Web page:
Betty (Blue)'s Game
Betty (Blue) has got a new game: hold up the queue! One of our black chickens isn’t the brightest and has gotten into the habit of waiting on the ramp while the rest of the flock wants to get out enjoying their day!
This is what happens: in the morning when I open the hatch, the chickens come out via a ramp. The ramp is only wide enough for one at a time, but when Betty comes out, she stops midway and the other chickens are literally queuing behind her, getting impatient. It’s a bit like when you are walking on the pavement and someone in front of you just stops to look at their phone and you nearly bump into this person! You can almost hear them shouting at her:”Oy! Move! What you’re doing? I want to eat!” Some even try to push her off or fly over her (chickens aren’t the best of flyers, so this looks a bit silly)! Anyway, in the end they all make it to the feeder, but you can tell they are annoyed with each other.
Sadly there is one less to queue up behind her, as we had to say goodbye to Hank the Tank. Hank was a rescue chicken which we got along with 5 others in during lockdown in 2020 (the police gave us permission to pick up the chickens as it was for animal welfare), so she was already a little bit older when we got her. It’s a little consolation knowing that her last 2 years she was out and about enjoying life to the full, she even got into the habit of wanting to eat from a spoon! I am sure that wherever she is now, she will be running around eating grains from spoons and be happy once again.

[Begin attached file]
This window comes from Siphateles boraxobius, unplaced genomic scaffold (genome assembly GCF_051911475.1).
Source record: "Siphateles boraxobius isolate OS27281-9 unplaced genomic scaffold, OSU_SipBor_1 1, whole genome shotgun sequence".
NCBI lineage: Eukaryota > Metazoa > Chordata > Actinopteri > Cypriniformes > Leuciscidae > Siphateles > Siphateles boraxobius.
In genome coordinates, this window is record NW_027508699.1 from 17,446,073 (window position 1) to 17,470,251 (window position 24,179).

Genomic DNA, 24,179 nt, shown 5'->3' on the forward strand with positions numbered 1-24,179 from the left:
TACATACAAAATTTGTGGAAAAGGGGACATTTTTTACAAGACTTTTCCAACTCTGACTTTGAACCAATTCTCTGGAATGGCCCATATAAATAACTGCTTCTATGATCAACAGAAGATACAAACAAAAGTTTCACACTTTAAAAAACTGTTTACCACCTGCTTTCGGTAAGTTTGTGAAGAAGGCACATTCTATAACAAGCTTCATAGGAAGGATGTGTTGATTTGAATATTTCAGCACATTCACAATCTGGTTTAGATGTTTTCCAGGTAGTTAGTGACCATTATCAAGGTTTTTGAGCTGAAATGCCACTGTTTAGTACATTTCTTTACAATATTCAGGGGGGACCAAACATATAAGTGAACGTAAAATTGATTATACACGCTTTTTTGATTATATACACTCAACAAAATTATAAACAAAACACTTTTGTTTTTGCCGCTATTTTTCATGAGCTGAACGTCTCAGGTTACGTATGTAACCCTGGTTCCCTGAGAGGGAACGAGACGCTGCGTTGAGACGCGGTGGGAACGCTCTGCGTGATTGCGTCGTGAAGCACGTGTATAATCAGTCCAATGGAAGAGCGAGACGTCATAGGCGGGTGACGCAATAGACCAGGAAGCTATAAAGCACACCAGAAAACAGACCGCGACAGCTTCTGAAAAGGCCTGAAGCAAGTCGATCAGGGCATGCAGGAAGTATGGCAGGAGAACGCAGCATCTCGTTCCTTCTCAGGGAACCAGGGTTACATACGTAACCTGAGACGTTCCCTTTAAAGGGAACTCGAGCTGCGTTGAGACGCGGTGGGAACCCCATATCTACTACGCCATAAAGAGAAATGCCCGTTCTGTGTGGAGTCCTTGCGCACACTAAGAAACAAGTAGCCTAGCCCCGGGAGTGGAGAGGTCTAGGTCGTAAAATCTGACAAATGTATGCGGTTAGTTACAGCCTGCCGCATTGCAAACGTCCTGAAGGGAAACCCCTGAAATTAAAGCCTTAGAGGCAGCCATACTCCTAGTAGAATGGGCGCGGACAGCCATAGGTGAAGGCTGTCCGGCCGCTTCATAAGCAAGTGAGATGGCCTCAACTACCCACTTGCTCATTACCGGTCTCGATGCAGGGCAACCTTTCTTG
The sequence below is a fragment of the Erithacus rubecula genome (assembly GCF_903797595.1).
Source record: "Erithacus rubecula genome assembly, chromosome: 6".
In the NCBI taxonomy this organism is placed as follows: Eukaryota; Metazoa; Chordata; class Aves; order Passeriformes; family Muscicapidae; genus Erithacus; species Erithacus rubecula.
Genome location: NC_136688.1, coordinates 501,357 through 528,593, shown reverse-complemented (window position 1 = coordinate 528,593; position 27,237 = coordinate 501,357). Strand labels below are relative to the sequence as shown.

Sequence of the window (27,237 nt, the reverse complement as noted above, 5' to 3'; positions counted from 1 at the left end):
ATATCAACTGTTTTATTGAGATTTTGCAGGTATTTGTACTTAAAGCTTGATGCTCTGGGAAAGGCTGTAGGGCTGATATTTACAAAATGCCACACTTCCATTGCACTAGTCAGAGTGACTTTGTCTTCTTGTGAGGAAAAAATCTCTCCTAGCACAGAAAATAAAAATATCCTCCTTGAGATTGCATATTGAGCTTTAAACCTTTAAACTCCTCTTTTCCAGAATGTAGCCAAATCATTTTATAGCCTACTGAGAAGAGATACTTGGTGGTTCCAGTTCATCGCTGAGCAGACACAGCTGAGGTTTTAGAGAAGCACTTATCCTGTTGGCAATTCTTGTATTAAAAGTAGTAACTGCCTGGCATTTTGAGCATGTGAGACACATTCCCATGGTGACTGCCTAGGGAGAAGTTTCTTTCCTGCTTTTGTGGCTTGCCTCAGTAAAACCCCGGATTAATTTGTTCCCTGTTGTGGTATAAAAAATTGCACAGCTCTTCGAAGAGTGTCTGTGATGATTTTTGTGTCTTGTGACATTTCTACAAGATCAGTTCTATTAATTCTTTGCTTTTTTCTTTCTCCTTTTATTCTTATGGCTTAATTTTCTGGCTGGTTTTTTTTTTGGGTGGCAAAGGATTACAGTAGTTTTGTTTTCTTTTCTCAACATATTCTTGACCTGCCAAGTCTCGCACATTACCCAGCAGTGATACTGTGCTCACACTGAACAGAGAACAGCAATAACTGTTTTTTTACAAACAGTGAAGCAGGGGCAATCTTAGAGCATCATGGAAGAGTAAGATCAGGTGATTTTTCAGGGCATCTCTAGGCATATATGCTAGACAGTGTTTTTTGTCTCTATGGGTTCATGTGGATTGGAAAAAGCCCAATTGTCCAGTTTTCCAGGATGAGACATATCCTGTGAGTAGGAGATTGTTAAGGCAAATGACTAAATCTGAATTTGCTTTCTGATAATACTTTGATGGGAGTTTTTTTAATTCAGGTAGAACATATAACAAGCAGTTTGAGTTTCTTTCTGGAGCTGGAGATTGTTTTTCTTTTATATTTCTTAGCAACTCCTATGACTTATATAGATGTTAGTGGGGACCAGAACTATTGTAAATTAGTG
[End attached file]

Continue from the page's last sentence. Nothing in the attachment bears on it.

Now that I am learning more and more about soil health (see ‘did you know’), I want to enthuse other people too. Thankfully there is a pretty good documentary on Netflix called ‘Kiss the ground’ which tells you a lot about soil and how important this substance is.
We often think that soil is dead material, but the opposite is true! It contains billions and billions of living things like bacteria, fungi, microscopic creatures (like springtails), slightly bigger creatures (like worms) and bigger creatures (like moles), so soil is very much alive! And not only that, soil, of course, is also needed to support plants and vegetables; our very existence really depends on soil!
No-dig gardening is gaining momentum, not just because it means, well, less digging, also because studies are showing that soil which isn’t ploughed, tilled or dug over, contains far more good bacteria and fungi than soil which has extensively been dug over. Furthermore, it also is better at retaining water, doesn’t dry out as fast and even removes CO2 from the atmosphere. So, what’s not to like?! You can sit back and relax while the garden itself does the rest!
Basically it works like this:
- Cut down weeds and leave the cuttings
- cover the area with cardboard (plastic tape removed) or newspapers
- add a thick layer of organic matter like compost, manure, dead leaves or grass cuttings
- tread down firmly
- leave for at least 6 months (preferably 1 year)
- you can now start planting or sowing in your newly created no-dig veggie bed
Existing vegetable beds:
- apply at least 15cm of organic matter, like compost, manure, dead leaves or grass cuttings
- leave for 1 month
- pull out any weeds which may grow through the mulch
- you can sow or plant directly in the mulch
Below you can find out what you can do to start making your soil healthy again; for example by making your own compost and applying it to the garden.